5 Possible Defenses for a Domestic Violence Case
Domestic violence is a terrible problem in the U.S., but, in some cases, people are wrongfully accused. The penalties associated with domestic violence can be severe, so mounting a strong legal defense can be critical.
Domestic violence is an umbrella term that refers generally to specific underlying criminal offenses you may be charged with, including:
- Violation of a protective order
An experienced criminal defense attorney may be able to present one or more defenses to a domestic violence charge brought against you. This article provides general information on five such common defenses, but you should consult an attorney to receive specific legal advice based on your unique case.
In Colorado, self-defense is an affirmative defense that may be applicable to your case, depending on the facts. If your partner repeatedly struck you, came at you with a knife, or otherwise attacked you, you may be entitled to respond with proportionate force to defend yourself — depending on your jurisdiction. You may also be able to argue that you were defending a child or family member. If police find defensive wounds on you and document them, or if you document them yourself, you may be able to present that evidence to support a self-defense argument. Your attorney will be able to tell you more about whether this defense may apply.
Police Misconduct/Violation of Your Rights
Sometimes, police officers may interrogate you in the back of a police car or while you are in custody without first reading you your Miranda rights. Sometimes, they may search your home or your car without a warrant and without probable cause or what are called “exigent circumstances,” (i.e., an emergency that gives them cause to believe that they must enter your home or office without a warrant and without your consent so that they can prevent someone from being hurt.) Your attorney may be able to argue that the police violated your rights in these or other ways depending on the facts of your case, leading to the suppression of admissions and other evidence that the prosecution may need to prove their case beyond a reasonable doubt.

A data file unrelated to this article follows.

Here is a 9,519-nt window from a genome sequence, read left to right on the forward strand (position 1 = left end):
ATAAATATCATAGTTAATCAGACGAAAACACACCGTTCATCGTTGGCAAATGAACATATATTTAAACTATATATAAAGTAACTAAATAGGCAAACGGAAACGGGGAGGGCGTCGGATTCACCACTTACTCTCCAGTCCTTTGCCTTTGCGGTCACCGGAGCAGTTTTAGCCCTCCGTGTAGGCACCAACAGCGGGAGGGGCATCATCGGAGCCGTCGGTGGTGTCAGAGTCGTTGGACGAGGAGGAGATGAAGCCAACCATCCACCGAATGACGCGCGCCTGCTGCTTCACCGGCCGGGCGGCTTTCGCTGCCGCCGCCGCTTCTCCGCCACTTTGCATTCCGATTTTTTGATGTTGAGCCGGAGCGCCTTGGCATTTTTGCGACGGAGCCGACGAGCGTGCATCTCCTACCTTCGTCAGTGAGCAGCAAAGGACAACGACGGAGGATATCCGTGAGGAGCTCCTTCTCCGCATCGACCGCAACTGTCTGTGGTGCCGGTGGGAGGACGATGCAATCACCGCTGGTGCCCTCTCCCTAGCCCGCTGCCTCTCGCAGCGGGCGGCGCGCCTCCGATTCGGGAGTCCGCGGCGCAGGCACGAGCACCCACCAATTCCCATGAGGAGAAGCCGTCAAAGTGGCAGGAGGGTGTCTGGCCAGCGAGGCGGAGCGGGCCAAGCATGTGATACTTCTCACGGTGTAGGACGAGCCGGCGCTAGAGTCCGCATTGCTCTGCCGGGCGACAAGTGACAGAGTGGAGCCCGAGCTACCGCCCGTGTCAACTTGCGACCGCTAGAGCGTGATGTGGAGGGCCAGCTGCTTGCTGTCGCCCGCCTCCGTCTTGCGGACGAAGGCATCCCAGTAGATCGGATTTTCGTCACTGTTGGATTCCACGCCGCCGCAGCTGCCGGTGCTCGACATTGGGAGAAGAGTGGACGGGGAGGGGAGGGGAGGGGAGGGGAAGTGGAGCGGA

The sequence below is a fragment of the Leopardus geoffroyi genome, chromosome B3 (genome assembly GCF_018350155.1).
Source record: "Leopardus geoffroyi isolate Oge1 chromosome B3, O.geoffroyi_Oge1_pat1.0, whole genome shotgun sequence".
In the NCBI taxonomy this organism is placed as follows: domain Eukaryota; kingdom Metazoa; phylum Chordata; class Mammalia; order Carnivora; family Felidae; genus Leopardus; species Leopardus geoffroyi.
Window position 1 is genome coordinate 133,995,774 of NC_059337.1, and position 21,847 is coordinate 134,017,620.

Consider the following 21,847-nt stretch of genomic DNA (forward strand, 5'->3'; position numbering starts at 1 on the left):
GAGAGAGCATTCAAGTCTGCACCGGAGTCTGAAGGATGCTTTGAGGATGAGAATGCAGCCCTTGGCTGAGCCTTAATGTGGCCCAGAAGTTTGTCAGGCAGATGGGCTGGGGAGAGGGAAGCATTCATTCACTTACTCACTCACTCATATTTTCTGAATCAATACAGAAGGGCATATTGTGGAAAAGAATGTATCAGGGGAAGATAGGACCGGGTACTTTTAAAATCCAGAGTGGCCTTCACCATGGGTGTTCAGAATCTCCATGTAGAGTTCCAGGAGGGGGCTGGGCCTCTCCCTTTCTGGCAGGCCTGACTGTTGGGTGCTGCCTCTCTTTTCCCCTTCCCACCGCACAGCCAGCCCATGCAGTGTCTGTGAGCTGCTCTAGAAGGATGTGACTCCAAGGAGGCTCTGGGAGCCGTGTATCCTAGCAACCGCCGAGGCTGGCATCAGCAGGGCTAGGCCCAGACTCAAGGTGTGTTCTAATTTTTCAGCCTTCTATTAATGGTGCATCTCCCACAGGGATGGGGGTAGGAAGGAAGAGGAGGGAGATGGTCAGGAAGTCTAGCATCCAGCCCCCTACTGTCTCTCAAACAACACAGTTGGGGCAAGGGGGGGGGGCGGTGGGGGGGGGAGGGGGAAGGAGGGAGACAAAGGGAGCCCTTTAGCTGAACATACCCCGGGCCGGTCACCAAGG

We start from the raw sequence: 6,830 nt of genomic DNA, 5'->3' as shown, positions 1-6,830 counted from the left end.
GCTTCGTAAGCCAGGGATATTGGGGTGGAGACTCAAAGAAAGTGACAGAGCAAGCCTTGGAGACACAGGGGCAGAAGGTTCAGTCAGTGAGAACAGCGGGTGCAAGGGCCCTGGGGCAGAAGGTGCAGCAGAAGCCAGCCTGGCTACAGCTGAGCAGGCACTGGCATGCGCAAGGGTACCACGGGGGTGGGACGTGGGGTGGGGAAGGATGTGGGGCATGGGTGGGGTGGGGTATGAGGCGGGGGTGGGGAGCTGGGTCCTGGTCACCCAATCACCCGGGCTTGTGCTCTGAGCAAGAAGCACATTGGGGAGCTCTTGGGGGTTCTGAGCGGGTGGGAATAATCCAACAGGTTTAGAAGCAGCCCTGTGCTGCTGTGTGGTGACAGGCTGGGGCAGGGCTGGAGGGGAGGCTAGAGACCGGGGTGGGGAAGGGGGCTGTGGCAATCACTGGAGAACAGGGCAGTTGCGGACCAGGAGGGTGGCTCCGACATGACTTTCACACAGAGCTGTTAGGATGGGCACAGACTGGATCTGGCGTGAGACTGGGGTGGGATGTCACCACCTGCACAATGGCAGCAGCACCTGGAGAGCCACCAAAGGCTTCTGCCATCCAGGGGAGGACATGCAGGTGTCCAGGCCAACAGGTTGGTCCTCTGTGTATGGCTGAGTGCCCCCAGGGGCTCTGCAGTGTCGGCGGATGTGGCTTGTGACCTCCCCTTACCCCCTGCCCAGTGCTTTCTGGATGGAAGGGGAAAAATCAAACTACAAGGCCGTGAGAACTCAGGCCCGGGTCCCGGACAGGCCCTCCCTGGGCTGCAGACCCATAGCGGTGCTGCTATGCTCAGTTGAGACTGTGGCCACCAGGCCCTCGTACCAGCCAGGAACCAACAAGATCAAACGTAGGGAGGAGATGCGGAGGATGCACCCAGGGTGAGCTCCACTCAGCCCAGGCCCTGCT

Never Admit to Drinking
You must provide a police officer with your name, your driver’s license, your registration, and your car insurance information. You are not required by law to answer any other questions such as “How much have you had to drink tonight?”
It is in your best interest to remain silent and attempt to avoid saying anything. The conversation is likely being recorded, so anything you say can (and will) be used against you. Remember, in Colorado, the legal limit for blood alcohol content is 0.08%. If you are below this level, you are not guilty of DUI.
Therefore, you should avoid answering any questions about alcohol consumption as they are likely too vague to explain the type of alcohol you consumed, the amount, if you ate any food with it, the time period, etc.
The Prosecution Cannot Prove the Charges Beyond a Reasonable Doubt
Prosecutors bringing criminal domestic violence charges must prove your guilt according to one of the highest legal standards in the U.S. justice system (only proving “actual innocence” in some rare criminal post-conviction proceedings presents a higher standard); they must prove you are guilty beyond a reasonable doubt. In some instances, they just do not have the witnesses or recorded statements required to do that. Your defense attorney may decide that, rather than putting on other defenses like self-defense or police misconduct, they will just rely on the inability of the prosecution to present enough evidence to prove their case. This is often a winning strategy in domestic violence cases, although every case and set of facts is different.
Another defense that your attorney may bring up at a domestic violence trial is dishonesty by the victim. If the victim’s story simply does not match up with the physical evidence (he claims that you hit him, but the police find no evidence of his supposed injuries, and you have defensive wounds on you, for example), or if the victim changed his or her story multiple times in talking to multiple people, your attorney may be able to point out these inconsistencies, discredit the dishonest witness, and leave the prosecution unable to prove their case.
Arguing that a Domestic Violence Relationship Did Not Exist
Most states require the prosecution to prove that you were in a particular kind of relationship with the victim for a domestic violence charge to apply. This may include a marriage, sharing a child, being in a certain type of dating relationship, and other types of close associations. If you were not in such a relationship with the victim, your defense attorney may be able to prove that the domestic violence statute does not apply, potentially limiting the penalties you may face.
Choosing an Attorney to Assertively Protect Your Rights
Domestic violence charges in Boulder and throughout Colorado Front Range communities are very serious offenses and a conviction and/or protective order against you can have a devastating impact on your life.
At The Moorhead Law Group, we have successfully defended countless clients against allegations of domestic violence. Our office hours are 9 a.m. to 5 p.m. weekdays, and we will make weekend and evening appointments by special arrangement. If you can’t come to us, we can come to you. Call us toll free at (303) 447-1400 or contact us by email to schedule a free initial consultation. Need immediate help after hours? Call us 24/7 to leave a message.
FROM OUR CLIENTS
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